It’s becoming clear to me that the self-publishing revolution of five to ten years ago has hit some serious roadblocks. Many of the vanity press services have gone under, leaving authors with garages full of books and no customers. Many small presses — some for the benefit of single authors — some focused on a special category — some with progressive missions to share everything with everybody — have gone out of business. Many large presses have downsized, cut staff, and released rights for backlist or unsuccessful books. Even Barnes & Noble is about to downsize its store footprint (see below).
Why is all of this happening? Book sales are actually up! Very simply, the self-publishing boom is over. The reading consumer has figured out the difference between a self-published book and a professionally published book. They haven’t been buying the self-published books since late 2012. Self-published sales have gone the way of the declining ebook market.
What is selling? Regarding nonfiction, quality books on topics of interest continue to do well. Regarding fiction, quality books from known authors continue to sell well. Regardless of category, quality must come first — in editing, interior design, cover design, etc. Unfortunately, the vast majority of self-published books lacked these key components — and also lacked quality content. Readers have learned this and have been rejecting such books at an increasing rate. As we emerge from the rubble of this transformative era, like other times of transformation, opportunities abound. While others are waiting and hiding and biding their time, we will seize the opportunity to gain more territory. Here’s what’s in store for next year:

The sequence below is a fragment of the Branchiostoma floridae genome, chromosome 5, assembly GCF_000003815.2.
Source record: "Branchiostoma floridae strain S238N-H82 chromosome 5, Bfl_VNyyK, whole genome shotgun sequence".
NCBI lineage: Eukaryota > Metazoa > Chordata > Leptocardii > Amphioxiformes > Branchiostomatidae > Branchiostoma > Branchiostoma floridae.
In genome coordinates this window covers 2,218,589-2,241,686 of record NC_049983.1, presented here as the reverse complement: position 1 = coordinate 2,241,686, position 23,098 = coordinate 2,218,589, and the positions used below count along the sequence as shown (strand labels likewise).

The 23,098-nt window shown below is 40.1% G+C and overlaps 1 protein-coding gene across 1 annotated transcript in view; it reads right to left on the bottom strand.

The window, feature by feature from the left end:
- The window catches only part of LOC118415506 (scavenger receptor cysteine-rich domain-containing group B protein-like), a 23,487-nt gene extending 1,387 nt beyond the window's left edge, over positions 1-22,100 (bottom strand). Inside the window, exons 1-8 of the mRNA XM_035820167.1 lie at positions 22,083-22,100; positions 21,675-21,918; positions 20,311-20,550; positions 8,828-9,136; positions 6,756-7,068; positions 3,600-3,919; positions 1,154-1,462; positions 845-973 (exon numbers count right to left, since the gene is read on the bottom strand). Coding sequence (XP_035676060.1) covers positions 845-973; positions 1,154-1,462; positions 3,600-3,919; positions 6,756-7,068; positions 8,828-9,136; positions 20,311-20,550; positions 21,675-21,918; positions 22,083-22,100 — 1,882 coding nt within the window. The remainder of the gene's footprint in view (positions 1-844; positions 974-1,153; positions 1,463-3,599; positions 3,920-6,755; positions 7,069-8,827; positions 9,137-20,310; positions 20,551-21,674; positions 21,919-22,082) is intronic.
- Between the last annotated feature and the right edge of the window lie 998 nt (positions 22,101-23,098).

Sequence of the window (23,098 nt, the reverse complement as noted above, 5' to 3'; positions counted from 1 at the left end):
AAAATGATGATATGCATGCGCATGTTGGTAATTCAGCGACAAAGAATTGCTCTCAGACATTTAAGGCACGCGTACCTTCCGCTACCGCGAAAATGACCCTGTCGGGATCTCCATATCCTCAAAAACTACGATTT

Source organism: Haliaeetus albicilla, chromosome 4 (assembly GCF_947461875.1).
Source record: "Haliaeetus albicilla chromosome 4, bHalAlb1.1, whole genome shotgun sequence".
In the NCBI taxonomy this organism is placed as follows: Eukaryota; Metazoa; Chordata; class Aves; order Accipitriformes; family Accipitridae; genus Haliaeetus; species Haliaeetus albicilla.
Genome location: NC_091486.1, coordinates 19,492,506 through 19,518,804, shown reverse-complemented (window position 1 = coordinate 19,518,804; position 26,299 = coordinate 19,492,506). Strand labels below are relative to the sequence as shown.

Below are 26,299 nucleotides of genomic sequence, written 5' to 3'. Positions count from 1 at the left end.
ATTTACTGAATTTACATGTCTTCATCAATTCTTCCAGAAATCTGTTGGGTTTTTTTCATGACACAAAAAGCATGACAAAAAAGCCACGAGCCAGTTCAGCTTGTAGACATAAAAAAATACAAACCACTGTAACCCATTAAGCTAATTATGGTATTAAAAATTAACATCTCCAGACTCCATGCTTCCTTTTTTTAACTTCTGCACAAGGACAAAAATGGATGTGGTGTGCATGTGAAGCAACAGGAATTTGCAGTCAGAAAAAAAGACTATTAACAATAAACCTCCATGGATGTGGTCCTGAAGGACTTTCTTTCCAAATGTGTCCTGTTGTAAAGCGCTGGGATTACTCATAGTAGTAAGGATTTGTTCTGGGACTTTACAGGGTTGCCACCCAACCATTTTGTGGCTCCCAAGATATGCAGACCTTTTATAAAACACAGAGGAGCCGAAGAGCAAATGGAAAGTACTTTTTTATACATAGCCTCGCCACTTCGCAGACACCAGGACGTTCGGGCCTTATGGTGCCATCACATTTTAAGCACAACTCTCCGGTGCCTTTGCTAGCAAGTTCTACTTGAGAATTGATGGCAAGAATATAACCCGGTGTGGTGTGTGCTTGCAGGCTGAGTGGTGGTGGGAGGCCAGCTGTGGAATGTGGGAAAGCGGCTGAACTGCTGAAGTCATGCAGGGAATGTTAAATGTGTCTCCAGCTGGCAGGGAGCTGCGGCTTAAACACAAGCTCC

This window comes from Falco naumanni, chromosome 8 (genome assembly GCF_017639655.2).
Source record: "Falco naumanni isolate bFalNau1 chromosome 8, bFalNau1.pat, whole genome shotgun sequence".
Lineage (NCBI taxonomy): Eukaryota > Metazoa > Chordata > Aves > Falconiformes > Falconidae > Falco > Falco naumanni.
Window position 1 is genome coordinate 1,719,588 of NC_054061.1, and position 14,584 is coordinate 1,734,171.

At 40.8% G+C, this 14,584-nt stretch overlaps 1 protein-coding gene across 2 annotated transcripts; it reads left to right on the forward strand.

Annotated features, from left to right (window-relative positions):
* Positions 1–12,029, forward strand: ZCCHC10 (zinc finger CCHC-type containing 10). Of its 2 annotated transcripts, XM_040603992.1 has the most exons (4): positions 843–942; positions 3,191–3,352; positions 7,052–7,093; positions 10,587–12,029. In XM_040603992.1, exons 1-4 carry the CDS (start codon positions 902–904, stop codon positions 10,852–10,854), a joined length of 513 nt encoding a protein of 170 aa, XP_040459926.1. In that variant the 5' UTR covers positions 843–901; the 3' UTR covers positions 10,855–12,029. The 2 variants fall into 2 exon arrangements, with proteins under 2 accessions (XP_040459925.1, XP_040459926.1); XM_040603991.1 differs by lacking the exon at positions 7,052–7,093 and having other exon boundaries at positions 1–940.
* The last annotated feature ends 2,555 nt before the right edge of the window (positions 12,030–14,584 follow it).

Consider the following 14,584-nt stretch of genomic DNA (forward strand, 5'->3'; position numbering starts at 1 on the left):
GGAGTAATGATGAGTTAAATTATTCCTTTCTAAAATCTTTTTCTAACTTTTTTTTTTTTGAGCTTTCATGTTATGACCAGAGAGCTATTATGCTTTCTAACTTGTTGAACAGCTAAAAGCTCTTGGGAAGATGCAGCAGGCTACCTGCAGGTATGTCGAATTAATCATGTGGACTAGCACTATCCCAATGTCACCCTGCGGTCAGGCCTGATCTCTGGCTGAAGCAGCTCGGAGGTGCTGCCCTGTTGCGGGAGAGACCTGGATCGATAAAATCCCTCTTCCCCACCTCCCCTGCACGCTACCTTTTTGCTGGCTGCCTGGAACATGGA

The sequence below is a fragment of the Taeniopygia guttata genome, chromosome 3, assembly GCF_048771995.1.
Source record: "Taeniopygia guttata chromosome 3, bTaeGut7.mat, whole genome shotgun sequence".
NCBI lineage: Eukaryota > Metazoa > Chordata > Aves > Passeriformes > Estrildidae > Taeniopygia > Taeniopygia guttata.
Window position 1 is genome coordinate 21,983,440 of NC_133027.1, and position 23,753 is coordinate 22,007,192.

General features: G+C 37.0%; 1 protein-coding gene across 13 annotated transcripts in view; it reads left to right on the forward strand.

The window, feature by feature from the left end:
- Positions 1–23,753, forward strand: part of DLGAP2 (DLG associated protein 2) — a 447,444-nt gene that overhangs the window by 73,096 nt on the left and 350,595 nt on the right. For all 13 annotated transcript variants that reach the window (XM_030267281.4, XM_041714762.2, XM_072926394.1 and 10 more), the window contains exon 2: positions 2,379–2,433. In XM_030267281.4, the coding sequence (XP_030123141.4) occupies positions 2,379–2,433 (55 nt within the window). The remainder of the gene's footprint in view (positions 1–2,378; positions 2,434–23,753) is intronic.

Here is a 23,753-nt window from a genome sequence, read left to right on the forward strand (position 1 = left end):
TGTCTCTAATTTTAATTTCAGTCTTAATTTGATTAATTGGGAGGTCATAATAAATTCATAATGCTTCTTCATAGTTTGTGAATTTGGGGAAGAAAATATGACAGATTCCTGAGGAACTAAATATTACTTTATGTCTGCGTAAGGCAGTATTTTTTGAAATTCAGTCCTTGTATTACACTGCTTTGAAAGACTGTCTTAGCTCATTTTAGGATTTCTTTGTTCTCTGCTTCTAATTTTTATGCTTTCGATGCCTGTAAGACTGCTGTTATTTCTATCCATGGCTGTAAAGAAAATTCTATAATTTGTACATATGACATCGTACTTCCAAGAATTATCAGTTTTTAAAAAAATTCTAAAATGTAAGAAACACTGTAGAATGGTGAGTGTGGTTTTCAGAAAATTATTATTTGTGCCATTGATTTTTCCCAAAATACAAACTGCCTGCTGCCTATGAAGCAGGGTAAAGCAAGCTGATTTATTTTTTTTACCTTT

1) Growth through acquisition — we will be seeking to acquire other presses that are deciding to exit the business. If you know of any troubled entities where the owners are giving up, let me know. If they have quality content, we might be able to turn it around.
2) Growth through new authors — we will continue to sign new authors at our current rate. We are especially looking for authors who have had success in the past and who already have a backlist. Hopefully they have their rights returned to them. If you know anyone who has a number of publications that are looking for a new home, let me know.
3) Growth through our current authors — we will continue to develop our current list of authors, expanding your opportunities and properties. We will be focused on building our existing assets, as well as encouraging the development of new material.
At the foundation of this strategy is quality. As a decent-sized small press, we have the economies of scale to produce a professional level of quality at a much lower cost than if it was done individually. We will continue to maintain our high standards while we also seek more quality content.
Regarding nonfiction, we will continue to seek interesting material. Regarding fiction, we will seek quality content while also assisting in building the names and reputation of our authors.
Here’s to our growth and greater success in 2018 and beyond!